At its developer forum here on Wednesday Intel Corp. plans to introduce 2.6- and 2.8-GHz versions of its Xeon server chip, for dual- and single-processor applications such as Web hosting, security and streaming media.
The current Xeon processor, unvieled in February, tops out at 2.4 Ghz. Intel's faster Xeon chips, codenamed Prestonia, represent "an indication of the pace of how we're able to increase performance on the architecture," said Lisa Hambrick, Intel director of enterprise processor marketing, in Santa Clara, Calif.
Having two new chips with different speeds provides systems manufacturers with flexibility in price and performance, according to Intel. The new chips feature 512 KB of level two cache and are built on Intel's .13-micron process technology.
Users are deploying dual Xeon processors in applications such as Web page serving, Hambrick said. "The faster the processor, the more I/O, the more Web pages you can serve," she said.
Intel-based hardware makers such as IBM, Dell, Hewlett-Packark, Gateway and Super Micro are expected to ship systems using the new chips, Hambrick said. Some systems will ship immediately.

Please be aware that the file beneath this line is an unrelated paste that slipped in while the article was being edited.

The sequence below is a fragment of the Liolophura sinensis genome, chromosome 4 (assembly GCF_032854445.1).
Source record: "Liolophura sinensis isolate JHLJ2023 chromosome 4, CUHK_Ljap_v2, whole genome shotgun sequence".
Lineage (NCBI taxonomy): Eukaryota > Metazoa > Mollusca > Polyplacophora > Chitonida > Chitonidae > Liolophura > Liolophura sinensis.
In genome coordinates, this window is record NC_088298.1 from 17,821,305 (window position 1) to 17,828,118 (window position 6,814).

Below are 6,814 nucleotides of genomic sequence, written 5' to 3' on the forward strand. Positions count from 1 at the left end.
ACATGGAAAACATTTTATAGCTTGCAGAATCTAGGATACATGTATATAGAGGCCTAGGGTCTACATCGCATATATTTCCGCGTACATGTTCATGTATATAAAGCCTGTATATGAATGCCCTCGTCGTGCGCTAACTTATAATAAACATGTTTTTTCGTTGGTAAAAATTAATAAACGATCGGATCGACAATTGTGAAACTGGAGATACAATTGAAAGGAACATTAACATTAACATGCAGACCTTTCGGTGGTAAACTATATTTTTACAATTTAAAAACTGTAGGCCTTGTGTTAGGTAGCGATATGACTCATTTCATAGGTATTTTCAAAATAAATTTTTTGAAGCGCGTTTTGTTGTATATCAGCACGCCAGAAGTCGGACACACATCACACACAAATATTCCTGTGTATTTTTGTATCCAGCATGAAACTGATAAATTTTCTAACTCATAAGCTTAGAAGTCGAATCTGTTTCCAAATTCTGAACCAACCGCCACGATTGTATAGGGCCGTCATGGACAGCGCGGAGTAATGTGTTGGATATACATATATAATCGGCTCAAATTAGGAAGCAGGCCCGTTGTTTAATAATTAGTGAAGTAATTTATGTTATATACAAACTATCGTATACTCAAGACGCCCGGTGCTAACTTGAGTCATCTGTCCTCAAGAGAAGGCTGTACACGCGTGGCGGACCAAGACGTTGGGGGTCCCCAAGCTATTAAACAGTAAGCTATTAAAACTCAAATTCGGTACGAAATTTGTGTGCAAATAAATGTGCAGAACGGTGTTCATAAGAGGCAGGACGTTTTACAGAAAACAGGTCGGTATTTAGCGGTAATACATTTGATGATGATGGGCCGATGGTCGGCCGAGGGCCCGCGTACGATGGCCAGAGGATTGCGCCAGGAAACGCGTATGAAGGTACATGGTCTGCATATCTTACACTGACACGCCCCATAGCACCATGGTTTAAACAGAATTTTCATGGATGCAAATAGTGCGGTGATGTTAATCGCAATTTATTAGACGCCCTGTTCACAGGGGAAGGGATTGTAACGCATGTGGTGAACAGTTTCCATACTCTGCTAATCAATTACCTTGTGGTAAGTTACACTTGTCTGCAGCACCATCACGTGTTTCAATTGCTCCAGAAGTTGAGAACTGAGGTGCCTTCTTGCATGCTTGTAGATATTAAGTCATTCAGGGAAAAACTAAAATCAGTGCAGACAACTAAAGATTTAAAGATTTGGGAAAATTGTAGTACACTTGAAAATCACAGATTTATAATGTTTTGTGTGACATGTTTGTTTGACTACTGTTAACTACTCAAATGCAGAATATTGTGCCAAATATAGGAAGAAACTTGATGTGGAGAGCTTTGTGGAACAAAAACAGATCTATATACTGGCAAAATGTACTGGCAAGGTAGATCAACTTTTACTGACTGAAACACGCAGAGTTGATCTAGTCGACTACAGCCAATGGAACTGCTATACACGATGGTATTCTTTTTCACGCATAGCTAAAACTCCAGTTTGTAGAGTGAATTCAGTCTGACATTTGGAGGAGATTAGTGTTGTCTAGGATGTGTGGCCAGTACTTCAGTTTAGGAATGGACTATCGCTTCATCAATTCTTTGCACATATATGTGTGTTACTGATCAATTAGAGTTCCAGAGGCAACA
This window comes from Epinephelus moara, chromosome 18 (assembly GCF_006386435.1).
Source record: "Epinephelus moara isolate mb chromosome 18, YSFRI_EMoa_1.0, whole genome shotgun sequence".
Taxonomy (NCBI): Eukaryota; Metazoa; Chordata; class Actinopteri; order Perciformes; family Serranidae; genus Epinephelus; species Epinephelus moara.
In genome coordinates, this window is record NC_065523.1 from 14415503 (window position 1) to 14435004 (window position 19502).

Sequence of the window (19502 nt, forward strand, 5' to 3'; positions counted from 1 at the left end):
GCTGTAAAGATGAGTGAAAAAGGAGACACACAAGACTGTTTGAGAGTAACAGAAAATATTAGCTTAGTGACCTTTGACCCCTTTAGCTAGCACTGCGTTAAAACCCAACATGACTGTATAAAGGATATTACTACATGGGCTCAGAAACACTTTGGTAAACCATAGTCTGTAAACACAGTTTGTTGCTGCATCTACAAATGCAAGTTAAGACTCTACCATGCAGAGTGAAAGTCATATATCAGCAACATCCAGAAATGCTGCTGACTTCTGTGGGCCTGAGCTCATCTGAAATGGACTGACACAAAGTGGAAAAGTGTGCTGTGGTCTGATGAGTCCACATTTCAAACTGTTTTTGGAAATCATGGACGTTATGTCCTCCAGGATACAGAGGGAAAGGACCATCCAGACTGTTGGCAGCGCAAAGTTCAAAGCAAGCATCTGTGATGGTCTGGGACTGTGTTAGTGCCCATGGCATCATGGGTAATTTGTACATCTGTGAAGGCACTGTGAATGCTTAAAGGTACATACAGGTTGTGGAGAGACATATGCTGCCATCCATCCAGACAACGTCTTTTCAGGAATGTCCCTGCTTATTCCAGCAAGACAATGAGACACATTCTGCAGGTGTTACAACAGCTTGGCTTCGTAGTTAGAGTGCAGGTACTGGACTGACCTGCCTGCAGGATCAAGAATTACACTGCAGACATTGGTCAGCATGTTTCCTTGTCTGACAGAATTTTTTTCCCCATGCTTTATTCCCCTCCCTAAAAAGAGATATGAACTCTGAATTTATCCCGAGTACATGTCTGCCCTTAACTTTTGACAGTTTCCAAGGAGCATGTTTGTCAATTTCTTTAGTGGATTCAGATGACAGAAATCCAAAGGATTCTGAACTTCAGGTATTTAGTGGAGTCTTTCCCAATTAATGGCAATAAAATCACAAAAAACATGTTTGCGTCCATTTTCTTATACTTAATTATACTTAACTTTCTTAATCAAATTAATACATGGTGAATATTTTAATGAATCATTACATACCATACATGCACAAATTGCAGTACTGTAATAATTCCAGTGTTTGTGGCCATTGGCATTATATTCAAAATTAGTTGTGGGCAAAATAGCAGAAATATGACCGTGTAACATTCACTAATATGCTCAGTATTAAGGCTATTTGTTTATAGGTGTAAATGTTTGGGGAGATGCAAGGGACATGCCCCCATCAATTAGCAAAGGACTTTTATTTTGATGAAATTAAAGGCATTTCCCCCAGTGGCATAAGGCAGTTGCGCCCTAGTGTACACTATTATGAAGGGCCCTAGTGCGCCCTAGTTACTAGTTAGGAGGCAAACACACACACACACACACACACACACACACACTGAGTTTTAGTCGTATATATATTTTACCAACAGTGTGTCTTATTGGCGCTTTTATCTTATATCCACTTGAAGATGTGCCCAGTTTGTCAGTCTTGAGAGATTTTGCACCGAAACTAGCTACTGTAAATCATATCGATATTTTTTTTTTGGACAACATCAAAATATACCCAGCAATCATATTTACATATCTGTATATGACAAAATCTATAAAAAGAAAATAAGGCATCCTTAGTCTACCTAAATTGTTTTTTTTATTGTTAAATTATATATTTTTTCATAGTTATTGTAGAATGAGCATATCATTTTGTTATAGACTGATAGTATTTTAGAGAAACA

Also at IDF Wednesday, Intel plans to release details on changes in its chipset technology. The company in the fourth quarter of this year is moving to a 533-MHz front bus for servers and workstations. A 533-MHz bus also is planned for chipsets. The current speed is 400 MHz.
"The bus speed enables the processor to get data in and out of it more quickly," Hambrick noted.
New chipsets for workstations are codenamed Placer, for dual processors, and Granite Bay, for uniprocessors, and are set to ship in the fourth quarter.
Intel plans to upgrade from AGP4X (accelerated graphics port) to AGP8X to enable higher-performance graphics. The company is also upgrading to DDR (double data rate) memory in its dual-processor workstation chipset in the fourth quarter.